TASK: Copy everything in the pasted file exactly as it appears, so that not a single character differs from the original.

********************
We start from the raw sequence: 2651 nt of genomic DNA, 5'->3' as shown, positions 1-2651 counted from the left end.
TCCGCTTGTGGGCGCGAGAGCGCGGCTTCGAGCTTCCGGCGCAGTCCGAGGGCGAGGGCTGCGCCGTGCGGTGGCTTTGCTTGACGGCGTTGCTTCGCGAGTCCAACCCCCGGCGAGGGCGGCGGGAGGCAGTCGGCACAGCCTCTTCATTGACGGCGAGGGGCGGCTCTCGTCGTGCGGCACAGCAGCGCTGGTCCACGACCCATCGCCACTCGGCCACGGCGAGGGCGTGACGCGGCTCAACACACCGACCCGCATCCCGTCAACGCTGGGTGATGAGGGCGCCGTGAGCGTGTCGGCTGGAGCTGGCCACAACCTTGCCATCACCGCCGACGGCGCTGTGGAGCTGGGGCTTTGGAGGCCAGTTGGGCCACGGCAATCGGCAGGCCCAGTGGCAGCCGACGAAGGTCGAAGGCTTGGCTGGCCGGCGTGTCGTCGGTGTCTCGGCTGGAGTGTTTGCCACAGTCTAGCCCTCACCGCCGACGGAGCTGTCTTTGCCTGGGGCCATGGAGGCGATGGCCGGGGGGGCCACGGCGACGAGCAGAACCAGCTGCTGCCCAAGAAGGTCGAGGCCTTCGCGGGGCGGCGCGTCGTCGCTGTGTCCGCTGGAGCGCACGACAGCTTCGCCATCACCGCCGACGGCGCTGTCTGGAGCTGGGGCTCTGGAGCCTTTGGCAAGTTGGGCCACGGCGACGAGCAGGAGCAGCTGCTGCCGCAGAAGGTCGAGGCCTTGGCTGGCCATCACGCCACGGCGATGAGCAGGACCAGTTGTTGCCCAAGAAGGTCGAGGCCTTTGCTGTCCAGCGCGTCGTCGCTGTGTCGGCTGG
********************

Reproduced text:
We start from the raw sequence: 2651 nt of genomic DNA, 5'->3' as shown, positions 1-2651 counted from the left end.
TCCGCTTGTGGGCGCGAGAGCGCGGCTTCGAGCTTCCGGCGCAGTCCGAGGGCGAGGGCTGCGCCGTGCGGTGGCTTTGCTTGACGGCGTTGCTTCGCGAGTCCAACCCCCGGCGAGGGCGGCGGGAGGCAGTCGGCACAGCCTCTTCATTGACGGCGAGGGGCGGCTCTCGTCGTGCGGCACAGCAGCGCTGGTCCACGACCCATCGCCACTCGGCCACGGCGAGGGCGTGACGCGGCTCAACACACCGACCCGCATCCCGTCAACGCTGGGTGATGAGGGCGCCGTGAGCGTGTCGGCTGGAGCTGGCCACAACCTTGCCATCACCGCCGACGGCGCTGTGGAGCTGGGGCTTTGGAGGCCAGTTGGGCCACGGCAATCGGCAGGCCCAGTGGCAGCCGACGAAGGTCGAAGGCTTGGCTGGCCGGCGTGTCGTCGGTGTCTCGGCTGGAGTGTTTGCCACAGTCTAGCCCTCACCGCCGACGGAGCTGTCTTTGCCTGGGGCCATGGAGGCGATGGCCGGGGGGGCCACGGCGACGAGCAGAACCAGCTGCTGCCCAAGAAGGTCGAGGCCTTCGCGGGGCGGCGCGTCGTCGCTGTGTCCGCTGGAGCGCACGACAGCTTCGCCATCACCGCCGACGGCGCTGTCTGGAGCTGGGGCTCTGGAGCCTTTGGCAAGTTGGGCCACGGCGACGAGCAGGAGCAGCTGCTGCCGCAGAAGGTCGAGGCCTTGGCTGGCCATCACGCCACGGCGATGAGCAGGACCAGTTGTTGCCCAAGAAGGTCGAGGCCTTTGCTGTCCAGCGCGTCGTCGCTGTGTCGGCTGG